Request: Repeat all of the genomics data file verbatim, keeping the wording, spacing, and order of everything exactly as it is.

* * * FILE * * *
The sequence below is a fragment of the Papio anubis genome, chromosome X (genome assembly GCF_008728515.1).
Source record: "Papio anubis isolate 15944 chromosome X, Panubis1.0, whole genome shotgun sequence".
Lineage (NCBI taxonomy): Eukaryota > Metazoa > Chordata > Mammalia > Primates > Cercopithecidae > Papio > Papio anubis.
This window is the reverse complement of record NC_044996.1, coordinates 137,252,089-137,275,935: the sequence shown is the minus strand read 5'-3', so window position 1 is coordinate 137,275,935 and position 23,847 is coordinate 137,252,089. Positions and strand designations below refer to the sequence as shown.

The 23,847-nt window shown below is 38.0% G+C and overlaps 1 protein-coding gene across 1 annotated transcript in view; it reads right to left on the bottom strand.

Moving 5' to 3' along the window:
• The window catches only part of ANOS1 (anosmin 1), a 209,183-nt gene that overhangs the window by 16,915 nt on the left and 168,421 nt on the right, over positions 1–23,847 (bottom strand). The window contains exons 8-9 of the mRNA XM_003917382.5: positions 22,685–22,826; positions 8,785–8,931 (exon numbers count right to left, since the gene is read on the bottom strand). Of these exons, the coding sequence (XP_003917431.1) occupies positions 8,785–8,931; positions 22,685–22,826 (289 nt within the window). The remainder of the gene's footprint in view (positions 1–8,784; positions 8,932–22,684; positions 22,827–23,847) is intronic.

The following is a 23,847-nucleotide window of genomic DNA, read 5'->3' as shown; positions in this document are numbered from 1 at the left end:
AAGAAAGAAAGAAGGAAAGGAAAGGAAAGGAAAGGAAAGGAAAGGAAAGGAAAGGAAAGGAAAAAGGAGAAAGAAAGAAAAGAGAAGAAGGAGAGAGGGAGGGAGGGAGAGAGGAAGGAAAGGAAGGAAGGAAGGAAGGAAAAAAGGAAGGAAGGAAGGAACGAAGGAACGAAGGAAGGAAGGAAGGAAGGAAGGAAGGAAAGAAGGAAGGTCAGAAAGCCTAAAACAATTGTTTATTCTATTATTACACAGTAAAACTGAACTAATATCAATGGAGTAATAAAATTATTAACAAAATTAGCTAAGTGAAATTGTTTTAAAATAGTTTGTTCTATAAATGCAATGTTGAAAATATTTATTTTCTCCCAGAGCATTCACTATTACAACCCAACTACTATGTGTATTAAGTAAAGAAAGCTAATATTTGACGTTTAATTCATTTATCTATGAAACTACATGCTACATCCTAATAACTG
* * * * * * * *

The sequence below is a fragment of the Papio anubis genome, chromosome X (genome assembly GCF_008728515.1).
Source record: "Papio anubis isolate 15944 chromosome X, Panubis1.0, whole genome shotgun sequence".
Lineage (NCBI taxonomy): Eukaryota > Metazoa > Chordata > Mammalia > Primates > Cercopithecidae > Papio > Papio anubis.
This window is the reverse complement of record NC_044996.1, coordinates 137,252,089-137,275,935: the sequence shown is the minus strand read 5'-3', so window position 1 is coordinate 137,275,935 and position 23,847 is coordinate 137,252,089. Positions and strand designations below refer to the sequence as shown.

The 23,847-nt window shown below is 38.0% G+C and overlaps 1 protein-coding gene across 1 annotated transcript in view; it reads right to left on the bottom strand.

Moving 5' to 3' along the window:
• The window catches only part of ANOS1 (anosmin 1), a 209,183-nt gene that overhangs the window by 16,915 nt on the left and 168,421 nt on the right, over positions 1–23,847 (bottom strand). The window contains exons 8-9 of the mRNA XM_003917382.5: positions 22,685–22,826; positions 8,785–8,931 (exon numbers count right to left, since the gene is read on the bottom strand). Of these exons, the coding sequence (XP_003917431.1) occupies positions 8,785–8,931; positions 22,685–22,826 (289 nt within the window). The remainder of the gene's footprint in view (positions 1–8,784; positions 8,932–22,684; positions 22,827–23,847) is intronic.

The following is a 23,847-nucleotide window of genomic DNA, read 5'->3' as shown; positions in this document are numbered from 1 at the left end:
AAGAAAGAAAGAAGGAAAGGAAAGGAAAGGAAAGGAAAGGAAAGGAAAGGAAAGGAAAGGAAAAAGGAGAAAGAAAGAAAAGAGAAGAAGGAGAGAGGGAGGGAGGGAGAGAGGAAGGAAAGGAAGGAAGGAAGGAAGGAAAAAAGGAAGGAAGGAAGGAACGAAGGAACGAAGGAAGGAAGGAAGGAAGGAAGGAAGGAAAGAAGGAAGGTCAGAAAGCCTAAAACAATTGTTTATTCTATTATTACACAGTAAAACTGAACTAATATCAATGGAGTAATAAAATTATTAACAAAATTAGCTAAGTGAAATTGTTTTAAAATAGTTTGTTCTATAAATGCAATGTTGAAAATATTTATTTTCTCCCAGAGCATTCACTATTACAACCCAACTACTATGTGTATTAAGTAAAGAAAGCTAATATTTGACGTTTAATTCATTTATCTATGAAACTACATGCTACATCCTAATAACTG